Here's my first-ever Sunday Scribblings post:
"I have a Secret..."
They say the ones that got away, the Chosen Ones, went to a land called Paradise, where the sun is bright and the air clear and warm. My grandparents, and the others like them, were left behind to dry like thrown-up food on a rock.
We all know this much. We've been told about Armageddon since we were whelps, but I know more than my cousins. Those brats just nod their heads during storytime and stare into the fire. They haven't looked into the eyes of the Grandparents - they haven't seen the green storms that whirl there.
They haven't once gone up above to feel the snow.
It's not wet like the Grandparents say. It's like dust, but fine and cold and layered with ribbons of grays and blacks like rocks are layered with quartz and mica. The air there is dry also, but it stings. I had to hold my breath, take a look, and then crawl back through the metal-rimmed hatch I had found.
That was the first time.
The second time, I held my breath and looked for animals. Big ones. The kind I've heard that can knock a human over -- not the rats or roaches or worms we eat. I scanned my torch all around, but I saw nothing. The air was thick and dark-white, and nothing but snow still covered the ground.
It was the fifth time I went above, when I brought along a mask I'd made of peat-mud and leather straps, that I found it, just steps from the hatch door. The wall of stone stood out from the snow like a skeleton spine and ran in both directions as far as my torch would light. Gasping through my mask, I staggered in the knee-deep snow to the wall and touched it. It was as real as piss.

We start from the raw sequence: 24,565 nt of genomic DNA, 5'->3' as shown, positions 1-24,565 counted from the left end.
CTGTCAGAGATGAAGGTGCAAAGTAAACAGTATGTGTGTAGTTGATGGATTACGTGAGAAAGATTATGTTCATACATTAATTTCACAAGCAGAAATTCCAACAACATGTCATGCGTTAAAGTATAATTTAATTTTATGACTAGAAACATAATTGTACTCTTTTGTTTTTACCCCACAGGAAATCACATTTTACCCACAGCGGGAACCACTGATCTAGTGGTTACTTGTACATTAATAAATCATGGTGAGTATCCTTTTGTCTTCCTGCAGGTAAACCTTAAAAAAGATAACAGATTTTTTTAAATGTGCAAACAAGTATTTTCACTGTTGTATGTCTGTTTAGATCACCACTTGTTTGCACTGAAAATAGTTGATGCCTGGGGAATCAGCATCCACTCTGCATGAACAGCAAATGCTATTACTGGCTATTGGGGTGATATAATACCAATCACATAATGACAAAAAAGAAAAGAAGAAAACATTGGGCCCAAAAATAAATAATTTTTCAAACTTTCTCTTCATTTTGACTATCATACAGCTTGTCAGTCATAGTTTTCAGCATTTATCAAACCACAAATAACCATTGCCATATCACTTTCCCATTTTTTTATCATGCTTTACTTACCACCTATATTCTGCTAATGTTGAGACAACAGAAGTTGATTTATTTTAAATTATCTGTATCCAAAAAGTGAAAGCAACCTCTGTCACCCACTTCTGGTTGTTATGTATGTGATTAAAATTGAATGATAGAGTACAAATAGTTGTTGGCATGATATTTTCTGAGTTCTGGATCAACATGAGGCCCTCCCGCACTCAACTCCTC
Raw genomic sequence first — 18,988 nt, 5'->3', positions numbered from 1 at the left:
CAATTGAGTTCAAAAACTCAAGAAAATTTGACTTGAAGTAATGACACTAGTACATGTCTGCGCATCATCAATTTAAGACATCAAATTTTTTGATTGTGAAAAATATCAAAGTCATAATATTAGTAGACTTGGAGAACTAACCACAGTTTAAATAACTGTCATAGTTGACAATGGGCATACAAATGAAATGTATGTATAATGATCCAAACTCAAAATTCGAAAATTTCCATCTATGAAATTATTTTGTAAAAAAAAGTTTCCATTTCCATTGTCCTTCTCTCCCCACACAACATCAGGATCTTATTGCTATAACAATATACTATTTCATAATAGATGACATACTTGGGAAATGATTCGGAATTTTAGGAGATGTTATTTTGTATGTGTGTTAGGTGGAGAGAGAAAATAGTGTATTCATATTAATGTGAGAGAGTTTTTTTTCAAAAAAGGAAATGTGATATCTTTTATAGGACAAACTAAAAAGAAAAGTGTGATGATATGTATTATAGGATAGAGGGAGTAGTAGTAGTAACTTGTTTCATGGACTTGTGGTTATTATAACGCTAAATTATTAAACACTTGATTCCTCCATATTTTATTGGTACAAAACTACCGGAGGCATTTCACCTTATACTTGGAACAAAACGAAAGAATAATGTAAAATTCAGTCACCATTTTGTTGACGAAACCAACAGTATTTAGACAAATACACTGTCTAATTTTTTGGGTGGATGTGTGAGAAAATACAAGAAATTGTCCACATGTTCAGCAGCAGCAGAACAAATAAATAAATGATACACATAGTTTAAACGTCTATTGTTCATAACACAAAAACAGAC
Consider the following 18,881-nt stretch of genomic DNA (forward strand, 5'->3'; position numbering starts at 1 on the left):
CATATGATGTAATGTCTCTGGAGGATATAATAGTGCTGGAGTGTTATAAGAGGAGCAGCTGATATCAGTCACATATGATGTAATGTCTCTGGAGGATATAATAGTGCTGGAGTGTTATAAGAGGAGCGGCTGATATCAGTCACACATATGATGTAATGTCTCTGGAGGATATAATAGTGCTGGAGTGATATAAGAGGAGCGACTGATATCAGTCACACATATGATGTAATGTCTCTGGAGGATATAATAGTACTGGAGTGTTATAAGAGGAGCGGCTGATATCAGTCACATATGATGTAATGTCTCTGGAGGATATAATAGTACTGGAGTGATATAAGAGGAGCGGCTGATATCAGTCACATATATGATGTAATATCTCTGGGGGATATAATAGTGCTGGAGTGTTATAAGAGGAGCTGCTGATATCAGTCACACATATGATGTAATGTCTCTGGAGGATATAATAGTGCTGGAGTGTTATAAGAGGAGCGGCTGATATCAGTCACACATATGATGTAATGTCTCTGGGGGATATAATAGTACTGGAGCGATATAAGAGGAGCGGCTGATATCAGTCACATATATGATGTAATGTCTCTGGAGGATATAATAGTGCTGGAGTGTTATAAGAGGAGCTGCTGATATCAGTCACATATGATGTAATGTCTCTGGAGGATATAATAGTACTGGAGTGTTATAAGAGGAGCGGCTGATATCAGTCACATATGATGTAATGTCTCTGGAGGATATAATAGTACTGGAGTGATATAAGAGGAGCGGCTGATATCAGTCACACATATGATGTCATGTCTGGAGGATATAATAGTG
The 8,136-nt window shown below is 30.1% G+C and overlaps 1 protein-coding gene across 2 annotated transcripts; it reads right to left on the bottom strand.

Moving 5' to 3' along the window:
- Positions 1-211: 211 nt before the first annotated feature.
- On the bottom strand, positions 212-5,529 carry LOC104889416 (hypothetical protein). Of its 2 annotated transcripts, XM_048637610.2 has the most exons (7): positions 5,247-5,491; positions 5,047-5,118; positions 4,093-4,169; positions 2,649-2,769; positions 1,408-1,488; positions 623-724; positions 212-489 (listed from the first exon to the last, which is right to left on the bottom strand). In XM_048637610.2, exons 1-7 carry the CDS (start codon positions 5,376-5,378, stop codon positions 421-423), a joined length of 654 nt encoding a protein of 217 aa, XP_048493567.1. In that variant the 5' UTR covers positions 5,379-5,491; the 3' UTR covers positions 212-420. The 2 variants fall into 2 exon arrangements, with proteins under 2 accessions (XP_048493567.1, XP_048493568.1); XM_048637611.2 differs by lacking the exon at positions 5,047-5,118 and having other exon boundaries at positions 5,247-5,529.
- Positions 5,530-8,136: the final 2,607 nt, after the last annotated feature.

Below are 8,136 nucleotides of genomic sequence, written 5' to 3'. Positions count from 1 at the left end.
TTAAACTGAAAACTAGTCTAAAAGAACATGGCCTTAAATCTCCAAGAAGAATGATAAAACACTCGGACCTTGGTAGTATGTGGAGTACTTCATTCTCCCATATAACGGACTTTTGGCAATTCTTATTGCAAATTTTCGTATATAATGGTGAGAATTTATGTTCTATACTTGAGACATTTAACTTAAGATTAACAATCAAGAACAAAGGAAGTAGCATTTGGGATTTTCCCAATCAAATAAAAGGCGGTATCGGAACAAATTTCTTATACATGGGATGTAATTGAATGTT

The wall only stood as high as my dad at the highest part, but every ten feet or so it dropped a few feet and then rose back up so that the top moved up and down along the line of the wall. I grabbed the gray stone with my cloth-wrapped hands and quickly pulled back. The rock was frozen solid and the cold bit right through to my fingers. I wanted to climb on top, so I pulled up in a huff and threw one leg over on which to stand. I didn't think about it until later, but the top of the wall wasn't covered in snow.
The light from my torch bit through the darkness like a rodent chewing on something soft and fleshy so that only bits of light scattered across the top of the wall, but there in the iceflake darkness I saw the wall was as wide as two men were tall, like a road. I knew in a heartbeat what I had found. It was in the legends the Grandparents talked of, how people built walls not only to keep their food animals penned in, but to keep people out.
This had to be it. The Great Wall had not been destroyed in the ice that crawled across the landscape.
I peered through the shard-like dust snow a final time and then jumped off the wall. I rushed back to the hatch, back to the safety of the caves where the scents of musk and human waste mixed with the tears that fell from the Grandparents' eyes. My hips scratched through the hatch and into safety as I yanked off the mask and breathed in deep, wondering what the air inside the wall would smell like.
My little sister waited for me with hands folded across her chest. She asked me in the lowest voice she could spit out,
"What was up there?" I wanted to tell her everything. She would admire me, call me a great explorer and discoverer, and listen to my stories of what the world was like now, but instead I shrugged my shoulders and said,
"Nothing, whelp. Just wet snow like they say."
I like where this story idea is going, so some day I might do more with it. A short story, perhaps, or another novel. At any rate, it was great getting into the groove again.